Australia to Ease 18-month CCP Virus Travel Ban From November

The Australian government announced on Friday that the nation’s 18-month travel ban will be lifted for some states and territories starting next month, allowing stranded citizens to return home and people fully vaccinated against the CCP virus to travel abroad.

Prime Minister Scott Morrison outlined the details of its plans to ease one of the toughest travel restrictions in the world that was imposed by the government on March 20, 2020, banning most people from entering and leaving the island nation.

“States and territories will begin this program at different times given their varying vaccination rates but we expect the system to commence in November,” Morrison said in a statement.

“Australian citizens and permanent residents who cannot be vaccinated—for example, if they are under 12 or have a medical condition—will be treated as vaccinated for the purposes of their travel,” he added.

Lockdown Continues
Prime Minister Scott Morrison speaks during a press conference at Kirribilli House in Sydney, Australia, on July 16, 2021. (Lisa Maree Williams/Getty Images)

Morrison offered no clue as to when other nationalities would be able to visit Australia again, although plans were being discussed. No timetable was made public yet.

However, it is possible that the restrictions will not be lifted nationwide as it will be up to individual states and territories to ease restrictions once they reach an 80 percent vaccination rate threshold of the population aged 16 and older.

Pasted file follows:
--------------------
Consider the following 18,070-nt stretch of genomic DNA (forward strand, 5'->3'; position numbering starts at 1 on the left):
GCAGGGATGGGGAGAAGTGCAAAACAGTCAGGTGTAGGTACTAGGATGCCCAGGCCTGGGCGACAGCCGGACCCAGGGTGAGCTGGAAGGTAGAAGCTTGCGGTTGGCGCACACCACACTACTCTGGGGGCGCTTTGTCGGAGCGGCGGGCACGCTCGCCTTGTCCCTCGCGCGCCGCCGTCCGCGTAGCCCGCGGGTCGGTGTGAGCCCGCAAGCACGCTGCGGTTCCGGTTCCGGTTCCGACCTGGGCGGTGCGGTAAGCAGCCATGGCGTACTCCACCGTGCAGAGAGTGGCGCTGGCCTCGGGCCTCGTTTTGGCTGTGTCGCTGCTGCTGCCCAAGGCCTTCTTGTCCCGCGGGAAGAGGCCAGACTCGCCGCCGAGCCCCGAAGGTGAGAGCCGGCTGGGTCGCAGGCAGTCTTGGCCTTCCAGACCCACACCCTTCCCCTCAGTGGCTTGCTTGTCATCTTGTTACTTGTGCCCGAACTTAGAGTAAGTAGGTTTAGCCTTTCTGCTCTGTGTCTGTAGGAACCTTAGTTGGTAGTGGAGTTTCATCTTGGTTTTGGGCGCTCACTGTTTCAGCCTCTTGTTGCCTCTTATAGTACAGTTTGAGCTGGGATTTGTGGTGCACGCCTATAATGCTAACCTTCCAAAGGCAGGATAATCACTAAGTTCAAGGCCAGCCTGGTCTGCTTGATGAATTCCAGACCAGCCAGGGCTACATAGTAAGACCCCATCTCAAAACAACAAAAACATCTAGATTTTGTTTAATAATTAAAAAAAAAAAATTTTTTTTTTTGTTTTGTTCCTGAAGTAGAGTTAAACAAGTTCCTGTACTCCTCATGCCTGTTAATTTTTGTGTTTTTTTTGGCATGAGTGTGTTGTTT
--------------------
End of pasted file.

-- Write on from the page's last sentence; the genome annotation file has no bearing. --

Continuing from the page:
New South Wales would likely become the first state to reach the 80 percent vaccination benchmark and Sydney’s airport the first to open to international travel, Morrison said.

Sydney-based Qantas Airways announced international flights would resume from Nov. 14 to London and Los Angeles.

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Two people watch from a beach as a Qantas plane taxies on the runway at Sydney Airport in Sydney, Australia, on Aug. 20, 2015. (Rick Rycroft/AP Photo)

Officials also noted that states will roll out a seven-day quarantine order for fully vaccinated citizens and permanent residents returning to Australia, which can be done at home. This changes from the nation’s current rule, which requires a two-week quarantine in a hotel.

Those who have not been vaccinated against the CCP (Chinese Communist Party) virus, or who have received a vaccine not recognized by the Therapeutic Goods Administration (TGA), will be forced to quarantine for 14 days at a hotel or a dedicated facility at their own expense.

Australia on Friday added China’s Sinovac and Indian-made AstraZeneca shots—known as Covishield—to a list of vaccines that Australians can take and be recognized as fully vaccinated by the TGA.

Travel restrictions would not be lifted for Australians who chose not to be vaccinated. Testing for those fully vaccinated is expected to remain a requirement for international travel.

The Associated Press contributed to this report.